“The right things often seem both laborious and inconsequential at the time.”Paul Graham, YCombinator
Which of these options would you prefer?
Number 1 or number 2?
You write an app to help schools get insights from attendance data. You sell the app to 100 school leaders. There is almost 0 marginal cost for each new person who downloads the app. And with each school leader who you convince to download and use it, you gain a tremendous amount of new knowledge as the usage data, support requests, etc pour in.
You develop a 1-day consulting session to help school leaders get insights from attendance data. You plan a short presentation about the important metrics. Then, you show up at the school, in-person, and deliver the presentation. Questions and discussions follow. After lunch, you open Microsoft Excel, and show the administrator how to use certain formulas and pivot tables to find the important stuff. At certain points, you’re there basically doing the work for them. At other points, you’re showing them tasks they can do later on their own.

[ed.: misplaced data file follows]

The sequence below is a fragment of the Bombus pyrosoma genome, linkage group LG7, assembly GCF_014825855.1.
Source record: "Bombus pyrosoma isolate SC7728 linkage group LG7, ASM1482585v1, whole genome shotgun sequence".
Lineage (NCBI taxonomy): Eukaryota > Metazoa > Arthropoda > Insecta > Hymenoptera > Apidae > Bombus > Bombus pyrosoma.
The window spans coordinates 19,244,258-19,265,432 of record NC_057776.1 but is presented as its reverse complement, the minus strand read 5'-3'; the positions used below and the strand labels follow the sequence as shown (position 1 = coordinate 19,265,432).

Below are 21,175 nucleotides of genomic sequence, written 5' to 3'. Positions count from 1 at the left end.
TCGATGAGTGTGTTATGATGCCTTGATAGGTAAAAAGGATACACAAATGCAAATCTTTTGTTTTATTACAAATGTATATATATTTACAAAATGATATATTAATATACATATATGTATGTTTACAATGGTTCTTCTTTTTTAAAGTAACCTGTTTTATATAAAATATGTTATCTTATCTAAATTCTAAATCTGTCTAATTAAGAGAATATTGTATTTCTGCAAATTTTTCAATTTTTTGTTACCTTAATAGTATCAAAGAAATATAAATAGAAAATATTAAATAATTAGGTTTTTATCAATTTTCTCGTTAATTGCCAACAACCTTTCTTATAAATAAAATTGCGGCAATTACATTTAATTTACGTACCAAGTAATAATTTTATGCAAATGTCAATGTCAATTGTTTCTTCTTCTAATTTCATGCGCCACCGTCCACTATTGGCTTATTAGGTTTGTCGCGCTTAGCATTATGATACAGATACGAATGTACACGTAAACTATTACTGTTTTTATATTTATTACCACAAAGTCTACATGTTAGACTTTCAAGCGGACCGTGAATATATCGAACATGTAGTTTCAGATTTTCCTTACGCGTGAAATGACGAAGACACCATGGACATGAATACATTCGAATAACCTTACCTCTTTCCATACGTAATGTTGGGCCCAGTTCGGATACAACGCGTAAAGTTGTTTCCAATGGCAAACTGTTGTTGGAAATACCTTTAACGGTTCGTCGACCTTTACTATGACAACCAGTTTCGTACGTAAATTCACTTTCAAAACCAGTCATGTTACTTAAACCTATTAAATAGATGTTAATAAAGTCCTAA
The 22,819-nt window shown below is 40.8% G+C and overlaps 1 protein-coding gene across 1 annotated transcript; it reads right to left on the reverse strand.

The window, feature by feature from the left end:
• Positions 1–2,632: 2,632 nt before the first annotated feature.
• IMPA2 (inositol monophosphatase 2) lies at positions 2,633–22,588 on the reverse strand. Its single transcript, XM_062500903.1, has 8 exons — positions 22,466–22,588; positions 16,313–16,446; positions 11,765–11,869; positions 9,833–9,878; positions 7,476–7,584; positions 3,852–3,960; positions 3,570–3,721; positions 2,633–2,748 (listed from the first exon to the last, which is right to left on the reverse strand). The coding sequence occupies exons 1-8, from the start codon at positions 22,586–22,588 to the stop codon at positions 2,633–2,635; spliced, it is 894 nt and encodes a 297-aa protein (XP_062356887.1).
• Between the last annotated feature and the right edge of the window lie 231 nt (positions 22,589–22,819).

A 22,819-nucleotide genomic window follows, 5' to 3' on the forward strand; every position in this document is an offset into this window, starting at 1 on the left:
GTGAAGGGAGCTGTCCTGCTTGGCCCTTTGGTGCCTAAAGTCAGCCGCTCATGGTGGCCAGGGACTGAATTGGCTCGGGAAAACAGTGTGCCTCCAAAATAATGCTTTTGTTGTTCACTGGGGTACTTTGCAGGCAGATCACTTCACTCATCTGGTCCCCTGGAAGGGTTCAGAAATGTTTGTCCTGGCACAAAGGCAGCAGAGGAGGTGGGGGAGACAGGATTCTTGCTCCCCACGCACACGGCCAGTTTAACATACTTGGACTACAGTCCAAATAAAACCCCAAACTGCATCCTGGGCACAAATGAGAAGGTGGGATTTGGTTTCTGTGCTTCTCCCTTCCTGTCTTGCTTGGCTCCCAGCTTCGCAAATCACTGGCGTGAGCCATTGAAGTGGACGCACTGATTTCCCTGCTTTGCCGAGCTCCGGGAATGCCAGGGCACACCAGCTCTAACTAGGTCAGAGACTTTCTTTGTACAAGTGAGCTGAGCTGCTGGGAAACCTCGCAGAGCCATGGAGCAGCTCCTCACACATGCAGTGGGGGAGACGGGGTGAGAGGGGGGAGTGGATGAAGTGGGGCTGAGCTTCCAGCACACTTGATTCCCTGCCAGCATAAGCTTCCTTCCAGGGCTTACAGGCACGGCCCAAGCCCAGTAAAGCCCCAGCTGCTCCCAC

I know, I know. many companies will (and do) use a hybrid of both. But for the sake of example, I’ll put these two companies at opposite side as I’ve described it.
Is number 2 simply for the person who isn’t thinking big enough?
Is it for the person who doesn’t realize how to make the most of their idea?
In a surprising number of cases, I’d argue that the answer to both of these questions is NO.
In number 2, consider all the benefits gained.
When you show up in person, you develop a real relationship with a client. If you do your job well, they are more likely to refer you to others. Through face-to-face conversation, you can see in real time which parts of the process are challenging for the “user” to understand, and you can refine your presentation, and your process on the fly to help meet the administrator’s needs.
If you did this 100 times, do you think you might have more insights to build that app now?
All this to say: don’t immediately discount the path that may require more work or seem less efficient at first glance. There was some incredible truth to Paul Graham’s famous words of “do things that don’t scale.”